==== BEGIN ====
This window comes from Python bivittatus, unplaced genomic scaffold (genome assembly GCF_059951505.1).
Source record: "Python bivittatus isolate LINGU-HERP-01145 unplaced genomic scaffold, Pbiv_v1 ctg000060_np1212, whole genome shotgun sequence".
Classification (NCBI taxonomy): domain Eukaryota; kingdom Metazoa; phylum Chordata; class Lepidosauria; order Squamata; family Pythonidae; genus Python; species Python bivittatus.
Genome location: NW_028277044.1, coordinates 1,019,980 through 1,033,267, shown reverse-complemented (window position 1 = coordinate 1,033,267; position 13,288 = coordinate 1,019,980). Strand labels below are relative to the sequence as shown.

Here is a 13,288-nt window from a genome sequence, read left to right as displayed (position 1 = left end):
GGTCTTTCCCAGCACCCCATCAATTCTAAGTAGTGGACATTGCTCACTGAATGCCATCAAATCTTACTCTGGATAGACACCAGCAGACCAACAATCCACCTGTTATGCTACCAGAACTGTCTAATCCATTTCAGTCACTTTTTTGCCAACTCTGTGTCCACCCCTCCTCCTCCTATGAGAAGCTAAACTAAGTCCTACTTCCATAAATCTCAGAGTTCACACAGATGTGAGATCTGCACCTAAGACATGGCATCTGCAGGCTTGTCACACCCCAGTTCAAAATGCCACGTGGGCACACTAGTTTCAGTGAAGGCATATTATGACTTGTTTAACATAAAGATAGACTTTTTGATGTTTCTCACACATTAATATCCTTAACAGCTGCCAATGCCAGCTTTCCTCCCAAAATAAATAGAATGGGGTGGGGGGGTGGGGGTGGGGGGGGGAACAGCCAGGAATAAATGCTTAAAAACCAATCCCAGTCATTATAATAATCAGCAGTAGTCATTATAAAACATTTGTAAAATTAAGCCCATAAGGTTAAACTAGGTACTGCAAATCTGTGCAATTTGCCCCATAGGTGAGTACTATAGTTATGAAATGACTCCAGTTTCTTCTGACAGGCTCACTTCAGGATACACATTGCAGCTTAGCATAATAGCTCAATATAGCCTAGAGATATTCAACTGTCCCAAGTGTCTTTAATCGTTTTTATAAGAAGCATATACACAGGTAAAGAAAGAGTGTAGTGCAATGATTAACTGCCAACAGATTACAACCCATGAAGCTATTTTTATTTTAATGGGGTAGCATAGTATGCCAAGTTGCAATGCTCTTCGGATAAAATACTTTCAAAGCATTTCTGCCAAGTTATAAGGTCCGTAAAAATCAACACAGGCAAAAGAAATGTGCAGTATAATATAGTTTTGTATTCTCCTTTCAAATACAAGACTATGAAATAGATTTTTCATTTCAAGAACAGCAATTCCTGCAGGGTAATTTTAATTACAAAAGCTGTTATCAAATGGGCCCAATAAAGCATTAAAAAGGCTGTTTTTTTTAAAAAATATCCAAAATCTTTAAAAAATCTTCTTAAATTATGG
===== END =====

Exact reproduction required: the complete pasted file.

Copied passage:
This window comes from Python bivittatus, unplaced genomic scaffold (genome assembly GCF_059951505.1).
Source record: "Python bivittatus isolate LINGU-HERP-01145 unplaced genomic scaffold, Pbiv_v1 ctg000060_np1212, whole genome shotgun sequence".
Classification (NCBI taxonomy): domain Eukaryota; kingdom Metazoa; phylum Chordata; class Lepidosauria; order Squamata; family Pythonidae; genus Python; species Python bivittatus.
Genome location: NW_028277044.1, coordinates 1,019,980 through 1,033,267, shown reverse-complemented (window position 1 = coordinate 1,033,267; position 13,288 = coordinate 1,019,980). Strand labels below are relative to the sequence as shown.

Here is a 13,288-nt window from a genome sequence, read left to right as displayed (position 1 = left end):
GGTCTTTCCCAGCACCCCATCAATTCTAAGTAGTGGACATTGCTCACTGAATGCCATCAAATCTTACTCTGGATAGACACCAGCAGACCAACAATCCACCTGTTATGCTACCAGAACTGTCTAATCCATTTCAGTCACTTTTTTGCCAACTCTGTGTCCACCCCTCCTCCTCCTATGAGAAGCTAAACTAAGTCCTACTTCCATAAATCTCAGAGTTCACACAGATGTGAGATCTGCACCTAAGACATGGCATCTGCAGGCTTGTCACACCCCAGTTCAAAATGCCACGTGGGCACACTAGTTTCAGTGAAGGCATATTATGACTTGTTTAACATAAAGATAGACTTTTTGATGTTTCTCACACATTAATATCCTTAACAGCTGCCAATGCCAGCTTTCCTCCCAAAATAAATAGAATGGGGTGGGGGGGTGGGGGTGGGGGGGGGAACAGCCAGGAATAAATGCTTAAAAACCAATCCCAGTCATTATAATAATCAGCAGTAGTCATTATAAAACATTTGTAAAATTAAGCCCATAAGGTTAAACTAGGTACTGCAAATCTGTGCAATTTGCCCCATAGGTGAGTACTATAGTTATGAAATGACTCCAGTTTCTTCTGACAGGCTCACTTCAGGATACACATTGCAGCTTAGCATAATAGCTCAATATAGCCTAGAGATATTCAACTGTCCCAAGTGTCTTTAATCGTTTTTATAAGAAGCATATACACAGGTAAAGAAAGAGTGTAGTGCAATGATTAACTGCCAACAGATTACAACCCATGAAGCTATTTTTATTTTAATGGGGTAGCATAGTATGCCAAGTTGCAATGCTCTTCGGATAAAATACTTTCAAAGCATTTCTGCCAAGTTATAAGGTCCGTAAAAATCAACACAGGCAAAAGAAATGTGCAGTATAATATAGTTTTGTATTCTCCTTTCAAATACAAGACTATGAAATAGATTTTTCATTTCAAGAACAGCAATTCCTGCAGGGTAATTTTAATTACAAAAGCTGTTATCAAATGGGCCCAATAAAGCATTAAAAAGGCTGTTTTTTTTAAAAAATATCCAAAATCTTTAAAAAATCTTCTTAAATTATGG